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Betacam SP or PD150?


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#1 JP BEATTIE

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Posted 28 February 2006 - 11:12 AM

Hi again, I've posted about this before but I'd like some advice. I own a Sony BVW300 AP with a great wide lens. I have access to Beta playback machines and component dubbing to DVCAM for editing.
I film some short films and landscape material and I was wondering should I continue filming on Betacam SP or should a sell up and buy, say a PD 170? The picture quality looks great from the Beta camera, though when I'm filming in low light, I notice diagonal interference lines which seem to come from the motor driving the tape - I don't know what this is. Which is the best solution? keep the Betacam and repair it or go DV?
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#2 Stephen Williams

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Posted 28 February 2006 - 11:19 AM

Hi again, I've posted about this before but I'd like some advice. I own a Sony BVW300 AP with a great wide lens. I have access to Beta playback machines and component dubbing to DVCAM for editing.
I film some short films and landscape material and I was wondering should I continue filming on Betacam SP or should a sell up and buy, say a PD 170? The picture quality looks great from the Beta camera, though when I'm filming in low light, I notice diagonal interference lines which seem to come from the motor driving the tape - I don't know what this is. Which is the best solution? keep the Betacam and repair it or go DV?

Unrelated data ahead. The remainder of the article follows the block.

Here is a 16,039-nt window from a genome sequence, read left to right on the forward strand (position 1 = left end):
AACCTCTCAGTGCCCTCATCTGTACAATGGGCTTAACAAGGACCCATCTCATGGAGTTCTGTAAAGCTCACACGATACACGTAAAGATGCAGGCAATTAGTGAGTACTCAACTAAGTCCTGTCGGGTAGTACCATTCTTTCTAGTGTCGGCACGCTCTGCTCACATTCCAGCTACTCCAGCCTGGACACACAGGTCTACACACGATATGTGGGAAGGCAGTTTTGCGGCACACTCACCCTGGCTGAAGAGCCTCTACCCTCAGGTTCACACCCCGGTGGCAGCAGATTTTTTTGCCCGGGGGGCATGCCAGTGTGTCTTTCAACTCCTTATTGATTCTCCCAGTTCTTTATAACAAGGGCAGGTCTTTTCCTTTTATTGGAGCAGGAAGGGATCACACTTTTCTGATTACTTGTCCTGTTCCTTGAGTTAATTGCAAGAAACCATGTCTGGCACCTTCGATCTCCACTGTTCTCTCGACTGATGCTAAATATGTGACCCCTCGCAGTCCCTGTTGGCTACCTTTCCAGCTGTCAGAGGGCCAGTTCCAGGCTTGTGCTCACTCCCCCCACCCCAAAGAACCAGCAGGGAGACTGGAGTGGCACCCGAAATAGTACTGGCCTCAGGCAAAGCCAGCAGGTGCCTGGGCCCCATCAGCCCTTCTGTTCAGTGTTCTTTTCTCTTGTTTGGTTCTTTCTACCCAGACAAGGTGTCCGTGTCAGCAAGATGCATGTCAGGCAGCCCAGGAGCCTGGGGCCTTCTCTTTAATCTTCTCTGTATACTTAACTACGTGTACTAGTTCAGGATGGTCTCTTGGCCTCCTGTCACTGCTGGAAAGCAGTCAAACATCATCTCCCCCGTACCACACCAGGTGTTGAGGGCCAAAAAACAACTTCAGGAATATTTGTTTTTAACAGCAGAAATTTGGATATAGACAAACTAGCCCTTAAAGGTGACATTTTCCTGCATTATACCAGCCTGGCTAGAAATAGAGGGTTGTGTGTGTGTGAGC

Hi,

IMHO the betacam which has a 2/3" chip is a far better camera than a PD170.

Stephen
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#3 Tim Terner

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Posted 28 February 2006 - 11:25 AM

Hi,

IMHO the betacam which has a 2/3" chip is a far better camera than a PD170.

Stephen


I personally feel that after using a 2/3" Betacam you'll be dissapointed with footage from the 170
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#4 Sean Morris

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Posted 28 February 2006 - 02:51 PM

Hi,

The BVW camera series "was / is" a workhorse camera, I would get you camera looked at by a
good betacam tech, alot of the camera's around this vintage start to need new caps after a while,
boards start to go screwy. Apart from this, well tuned rigs produce excellent pictures.

Let's hope you dont need a full head (drum) replacement, ouch now thats expensive.

Cheers
Sean Morris
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#5 Brian Drysdale

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Posted 28 February 2006 - 03:05 PM

About 3 years ago I was involved in a short film scheme for young people on which two of the four films were shot on Betacam SP using a BVW 300. It's pictures held up just as well to being projected on a large screen as the DSR500 that the other two films were shot on; perhaps not as clean looking, but they looked far better than any I've seen from a PD150 type camera.
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#6 Laurent Andrieux

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Posted 28 February 2006 - 08:40 PM

I second that. If your BVW 300 is fixed up, go for it.
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#7 Igor Trajkovski

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Posted 28 February 2006 - 09:50 PM

I would suggest you go with the beta.

I remember reading an article by Scott Billups
(the DP that shot the pilot PlayStation2 commercial directed by David Lynch on PD150),
about a documentary he shot for Discovery Channel, about the Krakatoa vulcano.


Here is some food for the thoughts, an excerpt:

"Direct-to-disk stop motion